Polls can sometimes have problems because of social desirability bias — the tendency to provide an answer that you think might seem most acceptable to the stranger on the other end of the line, rather than what you really think.I couldn't resist ribbing Nate about his diction.
This bias is potentially stronger in cultures that have stronger codes of etiquette, and where people are more self-conscious of the front they present to strangers. This is pertinent in some Asian and Asian-American cultures, for instance. Polls of Hawaii, where there are many Japanese-Americans, have a bad track record; one survey there somewhat infamously predicted a win for George W. Bush in 2004, but John Kerry instead took the state by 9 percentage points.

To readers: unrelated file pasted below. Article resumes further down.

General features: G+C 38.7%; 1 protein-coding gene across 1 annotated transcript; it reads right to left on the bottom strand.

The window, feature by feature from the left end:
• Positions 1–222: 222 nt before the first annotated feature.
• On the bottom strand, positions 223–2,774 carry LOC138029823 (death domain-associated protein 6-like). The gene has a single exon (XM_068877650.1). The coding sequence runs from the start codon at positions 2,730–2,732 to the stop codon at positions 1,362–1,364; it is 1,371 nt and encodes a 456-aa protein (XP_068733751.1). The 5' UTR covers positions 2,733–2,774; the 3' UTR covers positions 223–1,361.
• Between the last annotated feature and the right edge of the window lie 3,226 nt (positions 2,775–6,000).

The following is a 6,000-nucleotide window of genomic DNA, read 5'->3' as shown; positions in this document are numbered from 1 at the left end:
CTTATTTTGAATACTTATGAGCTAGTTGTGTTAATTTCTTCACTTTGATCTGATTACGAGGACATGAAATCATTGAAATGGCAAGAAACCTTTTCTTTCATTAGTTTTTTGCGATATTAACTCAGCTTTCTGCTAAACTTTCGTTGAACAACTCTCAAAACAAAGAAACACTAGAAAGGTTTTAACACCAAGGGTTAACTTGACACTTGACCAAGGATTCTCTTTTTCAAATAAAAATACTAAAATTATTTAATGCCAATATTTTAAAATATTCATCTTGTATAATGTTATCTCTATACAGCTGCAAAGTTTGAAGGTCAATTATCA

Etiquette also remains more in tact in the South, and especially in the Deep South, than in most other parts of the country. If so, polls there could encounter similar problems.
My proofreader's eye notices something odd about the use of "in tact" in that sentence. Let's see what the Free Online Dictionary has to say about "in tact" versus "intact."Even if it were unintentional, I still found it funny. Hey, I like looking at Freudian slips showing. ;-)
tact: Acute sensitivity to what is proper and appropriate in dealing with others, including the ability to speak or act without offending.
intact: Remaining sound, entire, or uninjured; not impaired in any way.
The proper usage is "intact," but I think you should let this one stand. In context, writing "etiquette...remains...in tact" makes for a good pun. I hope it was intentional.